But I did not go to police headquarters to discuss the problems of police peculation, but rather the crime wave that is currently striking fear in the hearts of our populace from the mountain to the prairie to the ocean white with homes now that hurricane season is upon us. Who, I asked, is behind this current wave of banditry and what steps are the police taking to protect us from the malefactors?
“Well, it is a bit difficult to answer your question, Sgt. Halloran replied. “We know who the troublemakers are, of course, it’s just that arresting them poses a bit of a problem.”
“How so,” I asked, sure that I’d caught the good sergeant in the middle of a cover-up of police incompetence.
“Well, it’s just that very few police officers have any real experience arresting zombies, you see,” he said.
I must confess that this news surprised me; I hadn’t known that zombies and other manifestations of the undead were such a vital threat to the lives and property of their erstwhile fellow citizens. Sgt. Halloran went on to explain that fighting the zombie crime wave was now the department’s number two priority, after opening a Dunkin Donut franchise in the cellar of City Hall, and that most of the hoodlums were the local veterans of the War of 1812, who wanted all the stuff they saw on television but didn’t want to work to get those things. “It’s a shame, really,” Sgt. Halloran said, “if you give it some thought. The VA does nothing for them at all, so they think they’re getting the shaft, especially if you take a look at the good deal the veterans of the Second Seminole War got. So they figure they’re entitled to steal socks out of driers and to scare kids and the like. It’s just their way of getting even, I think. It’s a crying shame, if you ask me,” he said, shaking his head in that heavy, world-weary way that experienced cops have.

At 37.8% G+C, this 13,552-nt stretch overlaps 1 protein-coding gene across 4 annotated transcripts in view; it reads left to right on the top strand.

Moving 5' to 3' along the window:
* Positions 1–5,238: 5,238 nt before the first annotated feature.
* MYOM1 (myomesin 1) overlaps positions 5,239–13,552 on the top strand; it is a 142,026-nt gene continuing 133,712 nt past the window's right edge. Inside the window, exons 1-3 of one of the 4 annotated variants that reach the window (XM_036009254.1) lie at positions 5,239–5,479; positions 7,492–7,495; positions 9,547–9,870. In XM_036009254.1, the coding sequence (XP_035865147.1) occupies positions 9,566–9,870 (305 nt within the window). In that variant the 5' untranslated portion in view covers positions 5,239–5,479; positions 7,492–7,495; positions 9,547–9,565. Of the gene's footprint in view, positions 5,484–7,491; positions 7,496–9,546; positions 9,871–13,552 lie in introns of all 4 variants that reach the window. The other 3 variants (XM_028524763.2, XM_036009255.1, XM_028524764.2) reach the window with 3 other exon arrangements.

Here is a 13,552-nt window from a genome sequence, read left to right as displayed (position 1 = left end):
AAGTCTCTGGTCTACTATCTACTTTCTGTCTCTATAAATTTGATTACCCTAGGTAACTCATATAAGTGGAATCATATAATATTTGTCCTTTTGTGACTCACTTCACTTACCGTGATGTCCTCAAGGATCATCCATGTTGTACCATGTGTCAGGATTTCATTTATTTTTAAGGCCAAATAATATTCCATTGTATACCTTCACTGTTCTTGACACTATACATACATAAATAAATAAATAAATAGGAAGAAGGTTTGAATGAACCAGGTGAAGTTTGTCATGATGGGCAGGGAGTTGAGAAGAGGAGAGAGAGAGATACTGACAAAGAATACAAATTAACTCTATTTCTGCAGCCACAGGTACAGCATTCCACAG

“I guess so,” I said.